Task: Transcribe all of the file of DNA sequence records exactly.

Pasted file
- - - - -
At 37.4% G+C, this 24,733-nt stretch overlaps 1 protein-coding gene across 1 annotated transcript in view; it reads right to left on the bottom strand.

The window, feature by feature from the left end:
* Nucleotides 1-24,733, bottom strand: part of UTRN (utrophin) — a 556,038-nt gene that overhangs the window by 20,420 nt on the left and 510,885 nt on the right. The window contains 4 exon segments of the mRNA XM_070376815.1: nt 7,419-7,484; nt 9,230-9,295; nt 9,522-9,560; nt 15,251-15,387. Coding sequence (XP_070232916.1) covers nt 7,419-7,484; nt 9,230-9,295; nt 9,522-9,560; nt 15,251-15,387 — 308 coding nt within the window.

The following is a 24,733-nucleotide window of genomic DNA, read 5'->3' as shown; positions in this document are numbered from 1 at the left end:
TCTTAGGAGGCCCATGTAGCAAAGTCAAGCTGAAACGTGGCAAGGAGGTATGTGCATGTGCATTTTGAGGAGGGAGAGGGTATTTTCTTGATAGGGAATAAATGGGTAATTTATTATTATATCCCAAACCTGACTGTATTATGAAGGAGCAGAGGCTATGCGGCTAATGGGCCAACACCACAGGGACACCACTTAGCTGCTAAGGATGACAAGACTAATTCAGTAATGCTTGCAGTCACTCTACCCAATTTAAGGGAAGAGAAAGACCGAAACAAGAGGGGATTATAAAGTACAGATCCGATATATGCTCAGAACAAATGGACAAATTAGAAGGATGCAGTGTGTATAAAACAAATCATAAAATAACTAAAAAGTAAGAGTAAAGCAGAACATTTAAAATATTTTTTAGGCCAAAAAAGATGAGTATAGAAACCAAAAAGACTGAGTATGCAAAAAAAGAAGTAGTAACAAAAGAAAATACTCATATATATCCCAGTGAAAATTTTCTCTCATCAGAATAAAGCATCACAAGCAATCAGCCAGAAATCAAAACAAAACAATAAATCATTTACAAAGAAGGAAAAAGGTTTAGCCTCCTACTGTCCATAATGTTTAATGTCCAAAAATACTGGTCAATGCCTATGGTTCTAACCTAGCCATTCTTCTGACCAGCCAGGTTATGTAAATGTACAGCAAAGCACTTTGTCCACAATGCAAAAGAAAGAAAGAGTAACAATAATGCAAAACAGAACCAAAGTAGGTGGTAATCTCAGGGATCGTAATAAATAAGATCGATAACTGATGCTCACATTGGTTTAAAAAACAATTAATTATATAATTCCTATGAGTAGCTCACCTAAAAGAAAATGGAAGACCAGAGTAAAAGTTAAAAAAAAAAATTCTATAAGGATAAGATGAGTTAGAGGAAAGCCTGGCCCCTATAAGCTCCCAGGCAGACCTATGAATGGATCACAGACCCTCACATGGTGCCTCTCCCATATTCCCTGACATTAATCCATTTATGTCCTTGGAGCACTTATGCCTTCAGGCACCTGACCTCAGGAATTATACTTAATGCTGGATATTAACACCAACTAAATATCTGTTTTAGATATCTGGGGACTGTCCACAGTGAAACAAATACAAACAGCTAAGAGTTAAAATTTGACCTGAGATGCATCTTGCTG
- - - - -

At 37.4% G+C, this 24,733-nt stretch overlaps 1 protein-coding gene across 1 annotated transcript in view; it reads right to left on the bottom strand.

The window, feature by feature from the left end:
* Nucleotides 1-24,733, bottom strand: part of UTRN (utrophin) — a 556,038-nt gene that overhangs the window by 20,420 nt on the left and 510,885 nt on the right. The window contains 4 exon segments of the mRNA XM_070376815.1: nt 7,419-7,484; nt 9,230-9,295; nt 9,522-9,560; nt 15,251-15,387. Coding sequence (XP_070232916.1) covers nt 7,419-7,484; nt 9,230-9,295; nt 9,522-9,560; nt 15,251-15,387 — 308 coding nt within the window.

The following is a 24,733-nucleotide window of genomic DNA, read 5'->3' as shown; positions in this document are numbered from 1 at the left end:
TCTTAGGAGGCCCATGTAGCAAAGTCAAGCTGAAACGTGGCAAGGAGGTATGTGCATGTGCATTTTGAGGAGGGAGAGGGTATTTTCTTGATAGGGAATAAATGGGTAATTTATTATTATATCCCAAACCTGACTGTATTATGAAGGAGCAGAGGCTATGCGGCTAATGGGCCAACACCACAGGGACACCACTTAGCTGCTAAGGATGACAAGACTAATTCAGTAATGCTTGCAGTCACTCTACCCAATTTAAGGGAAGAGAAAGACCGAAACAAGAGGGGATTATAAAGTACAGATCCGATATATGCTCAGAACAAATGGACAAATTAGAAGGATGCAGTGTGTATAAAACAAATCATAAAATAACTAAAAAGTAAGAGTAAAGCAGAACATTTAAAATATTTTTTAGGCCAAAAAAGATGAGTATAGAAACCAAAAAGACTGAGTATGCAAAAAAAGAAGTAGTAACAAAAGAAAATACTCATATATATCCCAGTGAAAATTTTCTCTCATCAGAATAAAGCATCACAAGCAATCAGCCAGAAATCAAAACAAAACAATAAATCATTTACAAAGAAGGAAAAAGGTTTAGCCTCCTACTGTCCATAATGTTTAATGTCCAAAAATACTGGTCAATGCCTATGGTTCTAACCTAGCCATTCTTCTGACCAGCCAGGTTATGTAAATGTACAGCAAAGCACTTTGTCCACAATGCAAAAGAAAGAAAGAGTAACAATAATGCAAAACAGAACCAAAGTAGGTGGTAATCTCAGGGATCGTAATAAATAAGATCGATAACTGATGCTCACATTGGTTTAAAAAACAATTAATTATATAATTCCTATGAGTAGCTCACCTAAAAGAAAATGGAAGACCAGAGTAAAAGTTAAAAAAAAAAATTCTATAAGGATAAGATGAGTTAGAGGAAAGCCTGGCCCCTATAAGCTCCCAGGCAGACCTATGAATGGATCACAGACCCTCACATGGTGCCTCTCCCATATTCCCTGACATTAATCCATTTATGTCCTTGGAGCACTTATGCCTTCAGGCACCTGACCTCAGGAATTATACTTAATGCTGGATATTAACACCAACTAAATATCTGTTTTAGATATCTGGGGACTGTCCACAGTGAAACAAATACAAACAGCTAAGAGTTAAAATTTGACCTGAGATGCATCTTGCTG